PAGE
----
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"We give new people a chance right from the start, and then it's up to them. As long as the consultants work as they should, I don't care if they work from home, Tenerife, or at the client's place. I want to see results - that's a completed project and a satisfied client," says Mirek Kolář, who runs Adastra Business Consulting (ABC), part of the global Adastra Group, which handles projects mainly in the banking sector, from Central Europe to Southeast Asia and Central America.
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Ivana Karhanová: Mirek Kolář leads Adastra Business Consulting (ABC), part of the global Adastra Group, and handles projects primarily in the banking sector. Currently, he also works for Avast and Ahold. Adastra Business Consulting is spread from Central Europe to Southeast Asia and Central America. Mirek, hi.
Mirek Kolář: Hi.
Ivana Karhanová: What kind of projects do you most often handle for clients at Adastra Business Consulting?
Mirek Kolář: Most often, it is various optimization projects where we analyze the client’s situation, propose the best solution and then support the implementation.
Ivana Karhanová: Can you mention specific projects?
Mirek Kolář: For example, these are different processes in the bank – loan approval, where we suggest how the loan or the client should be onboarded, ideally digitally, how we get data about the client, evaluate the risk criteria and calculate the model that will offer the right product or the correct limit for a particular client. And then describe those processes, prepare a business requirement document (BRD), and help the client implement that. Either the client implements it with their IT in-house and with their vendor, or we do it together with our colleagues at Adastra, who can develop frontends, integrate into the backend, and implement or integrate with us. For example, a decision engine and so on.
Ivana Karhanová: I mentioned that Adastra Business Consulting is spread out quite a lot, from Europe to Asia to America. Let’s talk about a couple of specific countries where you operate and what projects you’re working on.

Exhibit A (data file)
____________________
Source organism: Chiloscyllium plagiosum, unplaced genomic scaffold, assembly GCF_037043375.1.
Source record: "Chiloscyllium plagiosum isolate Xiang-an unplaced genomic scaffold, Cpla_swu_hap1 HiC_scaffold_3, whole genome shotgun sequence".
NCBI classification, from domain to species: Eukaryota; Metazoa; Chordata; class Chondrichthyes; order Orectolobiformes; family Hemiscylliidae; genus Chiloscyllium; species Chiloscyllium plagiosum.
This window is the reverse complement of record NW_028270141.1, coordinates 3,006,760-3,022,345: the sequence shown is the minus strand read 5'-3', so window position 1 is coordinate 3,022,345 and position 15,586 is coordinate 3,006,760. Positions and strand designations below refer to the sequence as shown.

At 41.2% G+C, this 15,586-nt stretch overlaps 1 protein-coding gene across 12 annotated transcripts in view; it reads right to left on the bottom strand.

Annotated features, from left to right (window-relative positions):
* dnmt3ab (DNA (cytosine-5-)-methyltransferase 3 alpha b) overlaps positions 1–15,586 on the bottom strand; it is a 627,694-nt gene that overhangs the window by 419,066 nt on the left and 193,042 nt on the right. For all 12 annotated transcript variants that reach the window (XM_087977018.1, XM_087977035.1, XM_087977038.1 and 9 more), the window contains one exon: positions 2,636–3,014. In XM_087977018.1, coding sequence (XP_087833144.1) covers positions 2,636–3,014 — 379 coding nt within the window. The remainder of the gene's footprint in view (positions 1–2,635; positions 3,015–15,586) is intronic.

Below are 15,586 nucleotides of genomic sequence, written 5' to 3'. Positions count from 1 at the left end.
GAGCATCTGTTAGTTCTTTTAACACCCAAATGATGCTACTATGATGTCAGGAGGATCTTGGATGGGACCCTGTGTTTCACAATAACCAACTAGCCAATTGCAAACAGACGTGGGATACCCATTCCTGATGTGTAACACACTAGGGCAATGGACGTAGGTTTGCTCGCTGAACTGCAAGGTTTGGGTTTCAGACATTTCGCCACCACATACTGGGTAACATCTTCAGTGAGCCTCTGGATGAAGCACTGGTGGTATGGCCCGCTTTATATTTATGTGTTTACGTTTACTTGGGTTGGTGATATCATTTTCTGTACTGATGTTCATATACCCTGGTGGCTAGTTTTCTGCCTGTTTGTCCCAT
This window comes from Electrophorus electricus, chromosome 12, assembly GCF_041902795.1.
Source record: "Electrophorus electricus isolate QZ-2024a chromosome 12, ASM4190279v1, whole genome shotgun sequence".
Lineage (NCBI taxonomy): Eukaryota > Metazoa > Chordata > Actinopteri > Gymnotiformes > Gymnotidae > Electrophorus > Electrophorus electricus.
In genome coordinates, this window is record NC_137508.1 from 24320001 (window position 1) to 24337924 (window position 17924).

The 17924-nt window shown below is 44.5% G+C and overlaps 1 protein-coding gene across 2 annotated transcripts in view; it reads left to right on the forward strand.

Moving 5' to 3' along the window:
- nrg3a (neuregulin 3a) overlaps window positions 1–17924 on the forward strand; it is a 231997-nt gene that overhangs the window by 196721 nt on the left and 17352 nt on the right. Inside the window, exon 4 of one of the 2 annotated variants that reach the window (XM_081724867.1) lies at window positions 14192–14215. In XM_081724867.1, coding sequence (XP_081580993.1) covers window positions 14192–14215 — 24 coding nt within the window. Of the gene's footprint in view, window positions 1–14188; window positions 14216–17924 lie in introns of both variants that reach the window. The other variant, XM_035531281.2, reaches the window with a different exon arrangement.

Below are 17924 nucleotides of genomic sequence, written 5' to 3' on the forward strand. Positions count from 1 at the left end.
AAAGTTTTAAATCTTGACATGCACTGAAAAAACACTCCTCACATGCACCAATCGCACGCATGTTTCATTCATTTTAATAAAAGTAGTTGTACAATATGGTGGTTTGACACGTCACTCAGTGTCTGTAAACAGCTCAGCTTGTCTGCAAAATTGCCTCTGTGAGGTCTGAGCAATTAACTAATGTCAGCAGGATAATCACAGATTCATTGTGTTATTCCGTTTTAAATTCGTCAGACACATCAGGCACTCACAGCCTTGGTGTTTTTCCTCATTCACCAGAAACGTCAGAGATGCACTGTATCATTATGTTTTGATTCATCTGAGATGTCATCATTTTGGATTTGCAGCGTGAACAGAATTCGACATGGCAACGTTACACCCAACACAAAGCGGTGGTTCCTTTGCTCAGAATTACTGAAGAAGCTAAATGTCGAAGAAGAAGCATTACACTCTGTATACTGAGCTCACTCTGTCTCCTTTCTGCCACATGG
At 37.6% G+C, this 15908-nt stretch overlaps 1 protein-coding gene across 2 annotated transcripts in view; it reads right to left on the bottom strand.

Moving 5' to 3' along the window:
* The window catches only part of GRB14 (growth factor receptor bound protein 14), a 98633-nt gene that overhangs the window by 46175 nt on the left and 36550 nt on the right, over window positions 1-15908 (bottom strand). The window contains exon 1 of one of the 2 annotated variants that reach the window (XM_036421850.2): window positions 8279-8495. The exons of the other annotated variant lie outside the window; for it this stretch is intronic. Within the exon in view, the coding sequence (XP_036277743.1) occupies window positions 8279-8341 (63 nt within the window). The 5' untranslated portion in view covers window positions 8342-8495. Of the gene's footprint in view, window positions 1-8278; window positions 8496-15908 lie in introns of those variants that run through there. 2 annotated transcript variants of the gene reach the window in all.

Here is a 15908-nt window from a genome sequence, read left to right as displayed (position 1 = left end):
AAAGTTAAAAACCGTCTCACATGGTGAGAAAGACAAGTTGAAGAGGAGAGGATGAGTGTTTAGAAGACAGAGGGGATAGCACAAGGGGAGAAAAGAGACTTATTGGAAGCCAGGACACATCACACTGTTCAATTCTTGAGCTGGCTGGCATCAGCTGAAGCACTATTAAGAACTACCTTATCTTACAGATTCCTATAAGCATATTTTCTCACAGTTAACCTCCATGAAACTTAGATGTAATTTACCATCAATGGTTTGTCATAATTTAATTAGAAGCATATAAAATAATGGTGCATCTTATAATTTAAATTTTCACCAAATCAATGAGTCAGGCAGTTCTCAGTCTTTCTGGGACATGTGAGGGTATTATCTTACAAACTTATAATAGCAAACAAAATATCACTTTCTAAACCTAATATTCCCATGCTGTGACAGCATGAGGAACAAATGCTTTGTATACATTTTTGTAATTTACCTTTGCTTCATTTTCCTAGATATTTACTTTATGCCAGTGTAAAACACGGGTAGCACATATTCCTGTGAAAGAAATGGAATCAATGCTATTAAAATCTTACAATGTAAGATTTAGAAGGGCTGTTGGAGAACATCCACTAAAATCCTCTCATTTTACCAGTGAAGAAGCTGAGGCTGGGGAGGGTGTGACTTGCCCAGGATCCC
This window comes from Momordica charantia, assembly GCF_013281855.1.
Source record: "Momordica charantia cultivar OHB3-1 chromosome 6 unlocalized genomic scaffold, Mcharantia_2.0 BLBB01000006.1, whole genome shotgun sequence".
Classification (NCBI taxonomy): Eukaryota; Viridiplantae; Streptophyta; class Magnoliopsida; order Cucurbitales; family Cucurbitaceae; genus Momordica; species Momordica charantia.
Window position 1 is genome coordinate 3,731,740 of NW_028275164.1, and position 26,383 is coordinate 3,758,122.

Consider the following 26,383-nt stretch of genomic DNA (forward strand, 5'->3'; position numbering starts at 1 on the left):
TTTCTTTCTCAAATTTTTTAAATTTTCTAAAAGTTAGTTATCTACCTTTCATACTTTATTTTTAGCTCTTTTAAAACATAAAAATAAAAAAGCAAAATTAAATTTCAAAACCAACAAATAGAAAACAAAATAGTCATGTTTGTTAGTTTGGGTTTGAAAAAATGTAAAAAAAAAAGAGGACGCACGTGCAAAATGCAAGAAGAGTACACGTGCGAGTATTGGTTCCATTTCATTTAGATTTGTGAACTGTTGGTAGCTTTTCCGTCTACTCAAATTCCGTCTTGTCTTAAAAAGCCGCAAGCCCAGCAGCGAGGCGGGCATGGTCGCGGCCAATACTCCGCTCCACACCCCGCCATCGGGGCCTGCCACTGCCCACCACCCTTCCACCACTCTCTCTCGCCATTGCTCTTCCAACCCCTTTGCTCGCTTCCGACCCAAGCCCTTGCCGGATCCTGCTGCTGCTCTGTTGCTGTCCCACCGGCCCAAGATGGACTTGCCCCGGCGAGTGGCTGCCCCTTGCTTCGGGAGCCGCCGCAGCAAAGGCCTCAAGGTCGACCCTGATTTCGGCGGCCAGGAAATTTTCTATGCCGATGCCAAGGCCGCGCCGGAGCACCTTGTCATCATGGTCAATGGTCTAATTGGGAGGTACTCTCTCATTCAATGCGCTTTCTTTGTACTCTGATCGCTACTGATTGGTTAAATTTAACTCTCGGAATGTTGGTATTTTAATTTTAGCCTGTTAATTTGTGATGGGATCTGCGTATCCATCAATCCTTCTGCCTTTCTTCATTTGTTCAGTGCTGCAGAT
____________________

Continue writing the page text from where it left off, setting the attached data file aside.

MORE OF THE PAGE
Mirek Kolář: I counted recently, and it’s around 50. We’ve done clouds in every country, but we started with Central and Eastern Europe almost fifteen years ago. We’ve done several projects in the West, in Germany and Spain, and now we have one project in Finland. We are building a digital bank together with Adastra for a client in Iceland, Denmark, and Sweden. The other projects where we are most active right now are in Uzbekistan and Georgia. Uzbekistan opened up a couple of years ago, they want everything there, and historically, we have been operating in Asia for many years. With covid, it’s tapered off a little bit, but we still have projects running, currently in Cambodia and the Philippines, for example.
Ivana Karhanová: You mention a lot of countries, but you are based in the Czech Republic. Do you deliver those projects remotely, or do your people travel or fly to those countries?
Mirek Kolář: Before covid, we were one hundred percent with those clients, and most consultants flew from Prague. Some consultants live elsewhere, outside of Prague, typically more senior people we can trust to deliver a perfect result when they are not with us. During the covid, a lot of projects were done remotely. Until recently, we did, for example, a Filipino client entirely remotely. It’s pretty challenging for consultants to get up early in the morning for video calls. Now we’re kind of getting back to normal. Still, I would say post-call normal, which means kind of a hybrid model: we fly in, we’re there for a week or two, we get to know the client, the environment, we analyze, and then pretty much the delivery is done remotely, we fly in only from time to time.
Ivana Karhanová: From your point of view, what was the most curious job you did?
Mirek Kolář: There are a lot of them. I would probably mention a project we did a year and a half ago in Iraq in Kurdistan. We designed the IT architecture for an oil pipeline together with our colleagues from Adastra. It’s an exciting country, but when I announced to my wife at home that I was going to Iraq for a project, or at that time, more like a pre-sell, she was not very understanding. But I was allowed to do it in the end, and it was fine. Many people were working on that project for over a year – it was an exciting client and exciting people.
Ivana Karhanová: What are the IT issues in the pipeline? I keep picturing a pipe with oil flowing through it, but what’s the data or IT architecture around that?
Mirek Kolář: There’s a lot of it. One thing is the behavior of oil in the pipeline in general. Many things are measured there, for example, viscosity, how the oil flows, what the pressures are, the quality, and so on. The oil itself is transported to the pipeline from the production fields by truck, and everything runs there on paper and at most in Excel. There is no digitization at all. However, all activities generate some data, so we need to address a data warehouse where all the data is brought together and made into reporting.